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Cranial Nerve Palsy and Intracranial Subdural Hematoma Following Implantation of Intrathecal Drug Delivery Device
  1. Cesar A. Velarde, M.D.,
  2. Robert E. Zuniga, M.D.,
  3. Raimundo F. Leon, M.D. and
  4. Stephen E. Abram, M.D.
  1. From the Department of Anesthesiology and Critical Care Medicine, the University of New Mexico, Albuquerque, New Mexico.
  1. Reprint request: Stephen E. Abram, M.D., Department of Anesthesiology and Critical Care Medicine, University of New Mexico, School of Medicine, 2701 Frontier NE, Albuquerque, NM 87131-5216.


Background and Objectives Complications related to cerebrospinal fluid (CSF) leak and low CSF pressure can occur following placement of an intrathecal drug delivery device.

Methods A 58-year-old man with chronic, intractable lower back pain underwent implantation of an intrathecal drug delivery device. On the fourth postoperative day, he developed a postural headache and diplopia with findings compatible with left sixth cranial nerve palsy. The headache subsequently became constant and nonpostural. Cranial magnetic resonance imaging was obtained that showed the presence of a posterior subdural intracranial hematoma. Conservative treatment for postdural puncture headache did not improve the symptomatology. Therefore, an epidural blood patch was performed that produced rapid improvement and eventual resolution of symptoms.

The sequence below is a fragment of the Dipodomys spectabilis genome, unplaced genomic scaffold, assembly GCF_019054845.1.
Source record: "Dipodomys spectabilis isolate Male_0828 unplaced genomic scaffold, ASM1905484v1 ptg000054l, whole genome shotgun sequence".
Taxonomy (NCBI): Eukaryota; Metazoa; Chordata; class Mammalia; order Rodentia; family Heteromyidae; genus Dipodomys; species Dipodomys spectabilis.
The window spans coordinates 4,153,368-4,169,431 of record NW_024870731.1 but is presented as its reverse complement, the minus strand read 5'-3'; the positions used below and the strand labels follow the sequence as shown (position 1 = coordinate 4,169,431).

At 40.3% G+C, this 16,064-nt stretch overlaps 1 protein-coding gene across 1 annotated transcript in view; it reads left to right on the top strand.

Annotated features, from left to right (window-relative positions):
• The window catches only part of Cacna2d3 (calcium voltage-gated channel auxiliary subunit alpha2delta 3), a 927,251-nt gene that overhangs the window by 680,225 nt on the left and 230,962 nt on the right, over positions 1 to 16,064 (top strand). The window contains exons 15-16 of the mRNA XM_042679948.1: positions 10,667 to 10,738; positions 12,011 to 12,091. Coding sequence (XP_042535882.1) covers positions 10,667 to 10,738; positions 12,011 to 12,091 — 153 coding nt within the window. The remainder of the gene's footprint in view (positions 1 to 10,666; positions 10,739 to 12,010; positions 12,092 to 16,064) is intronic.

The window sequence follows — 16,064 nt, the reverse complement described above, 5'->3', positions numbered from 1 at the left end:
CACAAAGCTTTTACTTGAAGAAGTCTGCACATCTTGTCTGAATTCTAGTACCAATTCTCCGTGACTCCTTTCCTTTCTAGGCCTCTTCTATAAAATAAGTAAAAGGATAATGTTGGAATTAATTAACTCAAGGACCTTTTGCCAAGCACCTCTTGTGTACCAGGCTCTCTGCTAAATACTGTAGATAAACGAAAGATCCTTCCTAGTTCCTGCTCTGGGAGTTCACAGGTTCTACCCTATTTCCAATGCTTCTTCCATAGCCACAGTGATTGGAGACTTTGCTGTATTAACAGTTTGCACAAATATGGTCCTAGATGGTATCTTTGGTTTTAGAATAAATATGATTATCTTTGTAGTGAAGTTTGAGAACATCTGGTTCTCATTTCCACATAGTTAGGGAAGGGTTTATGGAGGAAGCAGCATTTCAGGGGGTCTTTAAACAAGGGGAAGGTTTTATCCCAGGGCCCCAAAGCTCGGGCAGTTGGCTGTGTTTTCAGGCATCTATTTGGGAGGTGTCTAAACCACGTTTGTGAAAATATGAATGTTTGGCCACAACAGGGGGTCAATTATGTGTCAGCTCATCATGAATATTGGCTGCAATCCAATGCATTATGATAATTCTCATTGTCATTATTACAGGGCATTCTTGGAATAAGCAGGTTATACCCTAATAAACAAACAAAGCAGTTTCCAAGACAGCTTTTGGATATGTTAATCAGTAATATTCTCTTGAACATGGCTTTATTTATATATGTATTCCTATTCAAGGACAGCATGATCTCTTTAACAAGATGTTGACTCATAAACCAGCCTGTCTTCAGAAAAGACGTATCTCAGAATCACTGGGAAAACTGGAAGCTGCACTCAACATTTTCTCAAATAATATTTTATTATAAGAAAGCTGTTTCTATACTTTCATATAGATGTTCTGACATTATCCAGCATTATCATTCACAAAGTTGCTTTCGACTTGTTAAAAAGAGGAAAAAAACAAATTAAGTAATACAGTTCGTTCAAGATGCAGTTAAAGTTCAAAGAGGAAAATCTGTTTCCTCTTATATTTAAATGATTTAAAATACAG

Conclusions Intrathecal catheter implantation can result in CSF loss that might not resolve promptly with conservative therapy. In this case, epidural blood patch proved to be a safe and effective form of treatment.

  • Intrathecal drug delivery device
  • Dural puncture
  • Intracranial subdural hematoma
  • Diplopia
  • Cranial nerve palsy
  • Headache
  • Epidural blood patch

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